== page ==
• Matt Donovan from The Vampire Diaries.

    Newspaper Comics

    • Seriously, does anyone remember Franklin from Peanuts doing anything? Besides being a Token Black.
      • Obviously, Shermy as well. He was dropped from the strip in 1969; Charles Schulz remarked that he had only been using Shermy when he "needed a character with very little personality."
    • Dilbert features a dark haired, personality-free character that Scott Adams refers to in books as "Ted the Generic Guy". If someone is going to be fired, it's usually him. Ditto if someone's going to be killed. It may not even be the same Ted every time. Adams has admitted that he came into being just because he can't draw many types of characters, so he just draws Ted whenever he needs someone generic. As you can see, the above screenshot from the TV series is a profile of Ted which lampshades all this.
      • Early on in the comic, before he became an actual character, Wally (or at least someone who looked exactly like him) filled this role.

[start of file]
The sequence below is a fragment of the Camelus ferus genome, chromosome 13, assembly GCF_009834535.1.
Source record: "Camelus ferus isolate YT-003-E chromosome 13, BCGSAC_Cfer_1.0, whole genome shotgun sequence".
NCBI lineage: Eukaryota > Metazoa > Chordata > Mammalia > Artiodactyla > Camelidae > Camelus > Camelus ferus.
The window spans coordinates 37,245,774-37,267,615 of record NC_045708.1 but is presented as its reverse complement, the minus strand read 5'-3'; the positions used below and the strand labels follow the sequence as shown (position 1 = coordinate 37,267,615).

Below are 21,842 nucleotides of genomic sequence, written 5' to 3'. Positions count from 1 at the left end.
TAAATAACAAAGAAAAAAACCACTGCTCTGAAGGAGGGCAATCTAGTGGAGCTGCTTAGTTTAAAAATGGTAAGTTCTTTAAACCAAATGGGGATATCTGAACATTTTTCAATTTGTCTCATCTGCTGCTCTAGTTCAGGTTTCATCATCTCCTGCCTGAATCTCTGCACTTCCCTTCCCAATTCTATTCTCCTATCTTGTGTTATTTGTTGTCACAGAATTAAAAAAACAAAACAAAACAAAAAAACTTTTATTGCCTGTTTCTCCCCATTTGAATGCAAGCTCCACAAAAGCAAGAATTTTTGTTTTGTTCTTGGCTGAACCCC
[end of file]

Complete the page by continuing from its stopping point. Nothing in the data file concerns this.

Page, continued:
• Gal from the Israeli comic Zbeng! moved from the Every Man to this when the comic went from Five-Man Band to Ensemble Cast.
    • Jenn Erica of Ink Pen is a walking Lampshade Hanging of this trope.


    • Ford Prefect in The Hitchhikers Guide to The Galaxy series. At the start, you've got perplexed everyman Arthur Dent, and his wacky friend Ford... but then Zaphod, who's far wackier than Ford, gets introduced, as well as a whole galaxy of incredibly weird creatures and sights; this leaves Ford neither particularly normal nor particularly wacky. At least Ford continues somewhat in his role of "Galaxy Smart Guy", guiding and educating Arthur on the ways of the Galaxy. Though in the third book and beyond he becomes somewhat of a Shell Shocked Senior.

    Tabletop Games

    • Grimm plays humans from the Grimm Lands as just barely this instead of a full-on Empty Shell. They're two-dimensional and less-than-real, being defined by their job and having little more to them, showing only rather limited and basic personalities. Their reaction to children from the real world—who are (barring a bad player) Rounded Characters by definition—varies, but tends to be strong.
    • Warhammer 40,000 Roleplay series have "Unremarkable" talent - the character is forgettable, just another face in the crowd, so the others have a hard time remembering the details. It's a nice advantage when someone is out to get him and there's a good chance any relevant report they get will say only "and there also was... uh... some ordinary-looking guy?".

    Video Games